Your FICO score determines your financial future and success!  

When you apply for a loan, the rate you receive is largely based on your FICO score, likewise with your home, auto, and health insurance premiums.  It is even legal for a company to deny you employment based on your FICO score and credit report!  So PAY YOUR BILLS ON TIME.  Note that income is not a major factor, so don’t use the excuse of being poor to procrastinate checking your score.  Go to myfico.com to find out what positively and negatively impacts your score.

Now back to the juicy stuff.  I paid the $7.95 and my score was near perfect, but not 850.  Being the natural pessimist and over-achiever that I am, I chose to focus on the negative, which I’ll document now.  Here are the three items given for why I didn’t attain a perfect score, and my comments on them:

1) You have recently been seeking credit or other services, as reflected by the number of inquiries posted on your credit file in the last 12 months. 
There is only ONE inquiry on my report.  Last February, I finally got tired of earning >1% on my savings, and opened an account earning 5.36% with an internet-based bank.   Seems wrong to me that opening a Savings Account would impact me negatively, but it is what it is.   This will drop off my report 02/08, so it’s something I need to check on in eight months.  I'll put a note on my kitty calendar.

2) The amount owed on your revolving/charge accounts is too high. 
I have no valid defense for this one.  Yes I bought a MacBook and other “toys” recently.  That’s my pattern.  When I’m working 14 days straight of 12-18 hour days I don’t have time to spend money.  Then when I’m off, I spend it, after expenses and savings of course.  I never spend more than I’ve earned and NEVER carry-over a balance on any credit card, even ones with 0% interest.  Nowhere on my credit report is any mention of my income, so I’m not sure whether or not they know how much I earn.  I suspect they do, but the “Last Reported Employment” they list for me is a job I left in 1998.  My roommate’s report showed only a job he left in 1977!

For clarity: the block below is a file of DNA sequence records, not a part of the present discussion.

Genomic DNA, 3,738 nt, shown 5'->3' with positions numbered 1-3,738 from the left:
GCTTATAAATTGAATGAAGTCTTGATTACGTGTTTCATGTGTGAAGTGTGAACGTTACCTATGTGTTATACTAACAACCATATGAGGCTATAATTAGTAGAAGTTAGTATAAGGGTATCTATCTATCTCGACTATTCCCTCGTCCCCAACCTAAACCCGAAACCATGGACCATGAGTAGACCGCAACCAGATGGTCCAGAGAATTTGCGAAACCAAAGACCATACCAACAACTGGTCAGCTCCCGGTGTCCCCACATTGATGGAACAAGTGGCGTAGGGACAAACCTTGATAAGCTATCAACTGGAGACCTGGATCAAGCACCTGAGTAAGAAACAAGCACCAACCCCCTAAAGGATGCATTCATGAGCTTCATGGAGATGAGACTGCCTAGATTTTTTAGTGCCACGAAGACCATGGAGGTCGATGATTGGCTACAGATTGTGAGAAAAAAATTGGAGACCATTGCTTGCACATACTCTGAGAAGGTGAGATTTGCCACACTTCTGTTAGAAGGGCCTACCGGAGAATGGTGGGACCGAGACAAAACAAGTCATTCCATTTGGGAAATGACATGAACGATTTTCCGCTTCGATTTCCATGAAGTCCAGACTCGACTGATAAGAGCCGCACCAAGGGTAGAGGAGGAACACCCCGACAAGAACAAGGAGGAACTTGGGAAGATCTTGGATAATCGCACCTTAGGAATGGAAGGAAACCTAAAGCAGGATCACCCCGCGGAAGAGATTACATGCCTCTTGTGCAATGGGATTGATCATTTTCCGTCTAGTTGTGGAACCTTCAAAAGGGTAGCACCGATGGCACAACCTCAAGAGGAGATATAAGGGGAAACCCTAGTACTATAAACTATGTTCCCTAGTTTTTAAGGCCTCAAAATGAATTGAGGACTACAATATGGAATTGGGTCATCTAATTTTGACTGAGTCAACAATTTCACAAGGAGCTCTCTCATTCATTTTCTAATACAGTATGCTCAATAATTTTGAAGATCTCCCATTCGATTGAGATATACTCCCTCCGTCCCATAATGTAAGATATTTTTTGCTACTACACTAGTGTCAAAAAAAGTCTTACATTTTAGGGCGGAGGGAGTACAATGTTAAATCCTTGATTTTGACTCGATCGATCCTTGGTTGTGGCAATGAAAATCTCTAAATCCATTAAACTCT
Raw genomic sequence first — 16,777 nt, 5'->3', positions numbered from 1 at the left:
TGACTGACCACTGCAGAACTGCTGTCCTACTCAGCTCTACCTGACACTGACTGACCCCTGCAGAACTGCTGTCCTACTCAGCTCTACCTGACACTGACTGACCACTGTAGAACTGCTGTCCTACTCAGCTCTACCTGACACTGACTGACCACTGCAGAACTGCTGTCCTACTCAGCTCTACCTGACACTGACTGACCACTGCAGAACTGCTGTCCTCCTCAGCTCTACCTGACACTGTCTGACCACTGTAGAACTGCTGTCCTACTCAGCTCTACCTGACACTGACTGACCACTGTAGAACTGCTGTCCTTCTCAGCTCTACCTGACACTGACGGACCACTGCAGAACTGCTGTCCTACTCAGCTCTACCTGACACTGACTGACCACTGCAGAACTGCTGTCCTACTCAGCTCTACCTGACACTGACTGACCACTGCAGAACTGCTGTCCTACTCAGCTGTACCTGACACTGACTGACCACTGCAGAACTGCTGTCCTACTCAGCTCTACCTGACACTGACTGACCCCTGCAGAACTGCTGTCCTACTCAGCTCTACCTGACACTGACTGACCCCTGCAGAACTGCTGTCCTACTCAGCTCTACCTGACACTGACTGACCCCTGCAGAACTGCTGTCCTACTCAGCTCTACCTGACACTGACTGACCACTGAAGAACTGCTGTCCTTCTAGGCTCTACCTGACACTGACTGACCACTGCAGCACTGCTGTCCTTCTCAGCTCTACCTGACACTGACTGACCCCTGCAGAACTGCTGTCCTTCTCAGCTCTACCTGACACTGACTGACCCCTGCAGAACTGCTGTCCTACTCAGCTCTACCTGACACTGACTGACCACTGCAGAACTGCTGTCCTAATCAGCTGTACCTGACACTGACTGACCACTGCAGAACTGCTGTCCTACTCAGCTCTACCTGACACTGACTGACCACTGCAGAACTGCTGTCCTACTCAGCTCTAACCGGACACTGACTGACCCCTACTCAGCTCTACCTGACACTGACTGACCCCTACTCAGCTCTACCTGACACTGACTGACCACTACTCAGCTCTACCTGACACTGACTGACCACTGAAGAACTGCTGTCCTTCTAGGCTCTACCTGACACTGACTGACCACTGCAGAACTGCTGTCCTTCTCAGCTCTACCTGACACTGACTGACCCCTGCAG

3) The proportion of balances to credit limits (high credit) on your revolving/charge accounts is too high. 
That calculation in my case works out to 6.44%.  I don’t think that’s high.  After I’ve paid my credit card bills, (Macbook, printer, MP3 player, Lightwright4, etc.,) next month, it should be about 1.65%.  Some months, if I’m working a lot, I don’t charge anything, so it would be zero.  Another way I could lower this ratio would be to open more credit card accounts, but the credit inquiries would negatively impact me, so that’s not a viable option, refer to point #1 .  I’ve decided it’s a conspiracy by the financial services industry to ensure no one receives a perfect FICO score of 850.  When YOU check YOUR report YOURSELF, you are creating an inquiry, which should not ding you, but it may.  My report shows this type of inquiry under the heading of “Inquiries that do not display to companies and do not impact your credit score.” 

I hope you’ve found the above at least informative, if not entertaining.  I’ve set my iCal to remind me to check my report again toward the end of  January 2008.  Maybe I’ll post a follow-up to this then, especially if any circumstances change dramatically.

Now go back and start visiting all the sites I’ve hot-linked.  Have a nice day.